Grays, Humpbacks, and Blues (Oh My!)

By Audrey Evans, Education Specialist

While the number of gray whales sighted this season has reached 424, we have also been seeing an increasing number of other baleen whales as well. To date we have seen 14 humpback whales and 2 blue whales for the 2015-16 season. While not uncommon off our coast, both species are not frequently spotted from the Marietta in winter. To give some perspective, during our regular whale watching season (which spans December through April each year), we spotted 11 humpback whales last season and only 2 the year before. Blue whales were an even more uncommon sight as we didn’t see any last season and only one the season before.

In the case of humpback whales, they are similar to gray whales in that feeding and breeding drives migration. Like the gray whales, most northern hemisphere humpbacks feed in summer months in northern latitudes and breed in warmer tropical or subtropical waters during winter. Instead of being strictly coastal migrators like gray whales, north Pacific humpbacks may cross thousands of miles of open ocean to breed in Hawaii, Mexico, or Japan. Humpbacks are found throughout the world’s oceans and in both northern and southern hemisphere. Gray whales are found only in the northern hemisphere Pacific ocean.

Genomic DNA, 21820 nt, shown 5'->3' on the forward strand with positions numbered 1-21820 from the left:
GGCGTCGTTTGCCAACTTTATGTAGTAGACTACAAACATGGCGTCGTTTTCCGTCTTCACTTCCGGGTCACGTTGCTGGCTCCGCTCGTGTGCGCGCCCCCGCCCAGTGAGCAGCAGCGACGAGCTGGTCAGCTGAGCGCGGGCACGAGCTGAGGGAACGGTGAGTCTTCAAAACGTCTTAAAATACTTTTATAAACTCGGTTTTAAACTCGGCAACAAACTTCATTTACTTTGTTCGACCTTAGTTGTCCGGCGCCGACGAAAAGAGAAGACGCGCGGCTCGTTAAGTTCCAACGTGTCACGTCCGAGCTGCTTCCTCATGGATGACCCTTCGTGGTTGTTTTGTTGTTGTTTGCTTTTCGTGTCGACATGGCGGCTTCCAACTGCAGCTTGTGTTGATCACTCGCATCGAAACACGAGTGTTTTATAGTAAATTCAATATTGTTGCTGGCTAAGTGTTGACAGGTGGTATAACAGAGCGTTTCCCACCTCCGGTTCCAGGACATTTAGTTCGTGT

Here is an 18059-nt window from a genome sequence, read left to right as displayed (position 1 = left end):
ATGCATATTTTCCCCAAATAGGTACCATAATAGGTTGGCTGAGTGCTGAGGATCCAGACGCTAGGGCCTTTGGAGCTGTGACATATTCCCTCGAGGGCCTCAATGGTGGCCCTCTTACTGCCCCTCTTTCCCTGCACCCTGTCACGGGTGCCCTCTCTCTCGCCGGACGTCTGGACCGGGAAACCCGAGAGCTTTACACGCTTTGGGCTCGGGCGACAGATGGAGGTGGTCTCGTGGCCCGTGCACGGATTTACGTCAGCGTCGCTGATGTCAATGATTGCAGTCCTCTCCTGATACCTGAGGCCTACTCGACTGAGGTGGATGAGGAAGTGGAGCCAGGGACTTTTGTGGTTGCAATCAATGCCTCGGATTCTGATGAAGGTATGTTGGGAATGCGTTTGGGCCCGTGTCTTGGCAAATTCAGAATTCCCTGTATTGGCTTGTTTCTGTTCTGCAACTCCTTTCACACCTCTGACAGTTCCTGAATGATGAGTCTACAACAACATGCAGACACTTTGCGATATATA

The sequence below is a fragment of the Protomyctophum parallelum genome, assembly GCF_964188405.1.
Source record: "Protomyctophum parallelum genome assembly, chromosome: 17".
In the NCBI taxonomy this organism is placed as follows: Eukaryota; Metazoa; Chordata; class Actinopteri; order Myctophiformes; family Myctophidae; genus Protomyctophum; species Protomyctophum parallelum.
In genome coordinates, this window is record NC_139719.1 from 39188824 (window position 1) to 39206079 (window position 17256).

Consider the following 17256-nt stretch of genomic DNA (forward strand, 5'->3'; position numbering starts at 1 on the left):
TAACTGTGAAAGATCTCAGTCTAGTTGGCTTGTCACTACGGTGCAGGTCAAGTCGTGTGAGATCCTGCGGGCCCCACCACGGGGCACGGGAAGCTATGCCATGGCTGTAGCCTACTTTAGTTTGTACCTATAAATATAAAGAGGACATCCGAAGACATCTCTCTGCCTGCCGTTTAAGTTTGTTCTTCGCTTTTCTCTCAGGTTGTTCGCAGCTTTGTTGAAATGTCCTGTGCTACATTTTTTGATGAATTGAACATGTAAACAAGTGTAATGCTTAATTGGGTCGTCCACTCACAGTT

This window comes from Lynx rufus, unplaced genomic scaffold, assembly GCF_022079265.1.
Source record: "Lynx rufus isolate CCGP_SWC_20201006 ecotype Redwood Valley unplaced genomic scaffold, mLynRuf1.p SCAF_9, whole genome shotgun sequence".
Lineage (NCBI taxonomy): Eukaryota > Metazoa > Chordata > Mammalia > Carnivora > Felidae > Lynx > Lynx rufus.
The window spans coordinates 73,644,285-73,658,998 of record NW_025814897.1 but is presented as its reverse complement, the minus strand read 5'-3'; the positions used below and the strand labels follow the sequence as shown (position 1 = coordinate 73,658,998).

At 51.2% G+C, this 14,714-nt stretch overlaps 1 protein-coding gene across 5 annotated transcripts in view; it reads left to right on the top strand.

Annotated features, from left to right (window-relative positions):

Blue whale off San Diego (July 2012).

Blue whales occur much more offshore than gray whales. Though a number of blue whales can increasingly be found in recent years off the San Diego coast in summer, it is much more rare to see them here in winter. In summer blue whales feed on large aggregations of krill which they filter out of the water column using their baleen. Like other baleen whales, blue whales migrate between summer and winter but research suggests some populations stay in one place year-round. Blue whale migration is not as well understood and distribution appears to be driven by food requirements. We find them in areas where krill can be highly concentrated.

Some stats from our whale watching archives: 

Blue whales: 

  • 0 in 2014/2015
  • 1 in 2013/2014
  • 5 in 2012/2013
  • 0 in 2011/2012

Humpback whales: 

  • 11 in 2014/2015
  • 2 in 2013/2014
  • 18 in 2012/2013
  • 13 in 2011/2012

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Scripps Institution of Oceanography UC San Diego